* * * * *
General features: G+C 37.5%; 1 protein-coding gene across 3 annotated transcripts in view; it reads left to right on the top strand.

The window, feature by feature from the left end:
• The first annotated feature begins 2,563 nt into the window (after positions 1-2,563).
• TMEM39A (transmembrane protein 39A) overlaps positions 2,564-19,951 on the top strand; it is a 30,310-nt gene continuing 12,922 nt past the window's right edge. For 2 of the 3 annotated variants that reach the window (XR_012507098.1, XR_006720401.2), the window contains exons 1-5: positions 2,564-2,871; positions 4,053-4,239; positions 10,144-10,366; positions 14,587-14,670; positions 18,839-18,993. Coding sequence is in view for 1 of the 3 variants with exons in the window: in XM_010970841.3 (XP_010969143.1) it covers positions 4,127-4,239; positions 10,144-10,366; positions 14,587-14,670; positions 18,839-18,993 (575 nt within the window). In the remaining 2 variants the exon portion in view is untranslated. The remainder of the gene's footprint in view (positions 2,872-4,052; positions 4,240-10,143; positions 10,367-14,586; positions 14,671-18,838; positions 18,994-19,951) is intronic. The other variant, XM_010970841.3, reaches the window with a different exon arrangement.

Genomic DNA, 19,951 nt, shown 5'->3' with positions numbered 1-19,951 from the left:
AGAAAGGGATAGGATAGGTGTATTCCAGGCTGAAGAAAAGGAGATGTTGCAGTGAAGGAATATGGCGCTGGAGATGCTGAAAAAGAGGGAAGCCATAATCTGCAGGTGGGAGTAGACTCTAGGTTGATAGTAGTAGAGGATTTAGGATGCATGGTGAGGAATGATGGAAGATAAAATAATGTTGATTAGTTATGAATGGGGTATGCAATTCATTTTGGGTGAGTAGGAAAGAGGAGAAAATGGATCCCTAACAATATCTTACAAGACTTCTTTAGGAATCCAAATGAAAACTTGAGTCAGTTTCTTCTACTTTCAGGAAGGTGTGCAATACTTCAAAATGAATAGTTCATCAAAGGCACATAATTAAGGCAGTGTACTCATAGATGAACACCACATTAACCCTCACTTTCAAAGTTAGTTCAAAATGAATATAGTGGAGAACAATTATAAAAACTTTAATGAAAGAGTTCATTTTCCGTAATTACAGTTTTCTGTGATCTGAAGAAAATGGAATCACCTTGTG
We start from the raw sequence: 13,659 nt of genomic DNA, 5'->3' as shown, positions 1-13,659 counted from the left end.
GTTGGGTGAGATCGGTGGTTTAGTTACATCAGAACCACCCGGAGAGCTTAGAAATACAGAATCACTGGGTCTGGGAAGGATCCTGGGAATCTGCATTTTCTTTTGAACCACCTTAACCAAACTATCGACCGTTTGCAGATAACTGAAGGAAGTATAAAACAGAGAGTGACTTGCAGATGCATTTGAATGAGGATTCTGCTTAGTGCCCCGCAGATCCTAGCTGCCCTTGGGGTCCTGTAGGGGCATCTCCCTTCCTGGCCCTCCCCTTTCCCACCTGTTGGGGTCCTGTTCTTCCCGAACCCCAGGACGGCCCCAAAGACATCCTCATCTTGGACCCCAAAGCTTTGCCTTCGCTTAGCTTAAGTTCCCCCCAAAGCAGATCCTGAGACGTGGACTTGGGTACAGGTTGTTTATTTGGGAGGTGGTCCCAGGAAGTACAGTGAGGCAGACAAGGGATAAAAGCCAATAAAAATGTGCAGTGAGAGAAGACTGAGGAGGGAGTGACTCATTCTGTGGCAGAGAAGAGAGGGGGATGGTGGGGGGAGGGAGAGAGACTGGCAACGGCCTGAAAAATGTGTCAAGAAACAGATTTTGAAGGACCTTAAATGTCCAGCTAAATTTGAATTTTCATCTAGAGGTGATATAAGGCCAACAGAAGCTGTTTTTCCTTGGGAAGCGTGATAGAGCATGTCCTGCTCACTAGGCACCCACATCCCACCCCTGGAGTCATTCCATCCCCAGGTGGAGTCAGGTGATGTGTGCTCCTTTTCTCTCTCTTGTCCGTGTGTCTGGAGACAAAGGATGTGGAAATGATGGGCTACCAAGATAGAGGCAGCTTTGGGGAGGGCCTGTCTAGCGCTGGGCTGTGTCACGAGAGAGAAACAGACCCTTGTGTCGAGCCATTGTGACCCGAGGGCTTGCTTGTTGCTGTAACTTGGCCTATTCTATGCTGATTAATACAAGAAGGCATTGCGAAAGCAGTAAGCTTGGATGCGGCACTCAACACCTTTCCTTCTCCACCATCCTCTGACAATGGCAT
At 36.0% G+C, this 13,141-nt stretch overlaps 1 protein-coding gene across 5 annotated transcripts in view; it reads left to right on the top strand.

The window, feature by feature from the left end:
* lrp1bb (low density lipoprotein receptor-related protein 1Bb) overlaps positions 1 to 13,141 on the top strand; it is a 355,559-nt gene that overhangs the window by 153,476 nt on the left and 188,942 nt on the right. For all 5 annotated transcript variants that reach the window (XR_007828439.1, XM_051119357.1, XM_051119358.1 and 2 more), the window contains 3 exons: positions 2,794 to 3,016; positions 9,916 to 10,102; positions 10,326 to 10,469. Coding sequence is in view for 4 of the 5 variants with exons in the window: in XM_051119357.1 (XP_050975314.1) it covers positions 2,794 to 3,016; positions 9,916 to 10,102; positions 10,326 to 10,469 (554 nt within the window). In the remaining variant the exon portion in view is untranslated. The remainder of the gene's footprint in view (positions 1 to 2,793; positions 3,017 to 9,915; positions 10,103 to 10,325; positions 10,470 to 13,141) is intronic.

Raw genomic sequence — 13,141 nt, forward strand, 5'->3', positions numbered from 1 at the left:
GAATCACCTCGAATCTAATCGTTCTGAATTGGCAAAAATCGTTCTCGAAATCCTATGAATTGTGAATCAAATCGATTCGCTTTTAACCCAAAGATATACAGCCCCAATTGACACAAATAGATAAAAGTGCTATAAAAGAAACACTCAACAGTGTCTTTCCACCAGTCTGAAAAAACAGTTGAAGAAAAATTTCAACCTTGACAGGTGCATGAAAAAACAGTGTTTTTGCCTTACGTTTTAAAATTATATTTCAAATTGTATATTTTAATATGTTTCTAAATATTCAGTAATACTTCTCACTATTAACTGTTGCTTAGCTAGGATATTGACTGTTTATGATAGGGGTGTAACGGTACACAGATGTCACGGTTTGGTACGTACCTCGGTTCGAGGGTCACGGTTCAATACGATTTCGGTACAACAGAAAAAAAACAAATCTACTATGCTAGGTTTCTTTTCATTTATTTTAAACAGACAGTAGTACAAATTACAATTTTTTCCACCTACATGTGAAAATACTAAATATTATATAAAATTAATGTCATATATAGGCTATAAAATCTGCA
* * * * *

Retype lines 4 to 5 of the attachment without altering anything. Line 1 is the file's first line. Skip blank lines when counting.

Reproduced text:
• TMEM39A (transmembrane protein 39A) overlaps positions 2,564-19,951 on the top strand; it is a 30,310-nt gene continuing 12,922 nt past the window's right edge. For 2 of the 3 annotated variants that reach the window (XR_012507098.1, XR_006720401.2), the window contains exons 1-5: positions 2,564-2,871; positions 4,053-4,239; positions 10,144-10,366; positions 14,587-14,670; positions 18,839-18,993. Coding sequence is in view for 1 of the 3 variants with exons in the window: in XM_010970841.3 (XP_010969143.1) it covers positions 4,127-4,239; positions 10,144-10,366; positions 14,587-14,670; positions 18,839-18,993 (575 nt within the window). In the remaining 2 variants the exon portion in view is untranslated. The remainder of the gene's footprint in view (positions 2,872-4,052; positions 4,240-10,143; positions 10,367-14,586; positions 14,671-18,838; positions 18,994-19,951) is intronic. The other variant, XM_010970841.3, reaches the window with a different exon arrangement.

Genomic DNA, 19,951 nt, shown 5'->3' with positions numbered 1-19,951 from the left: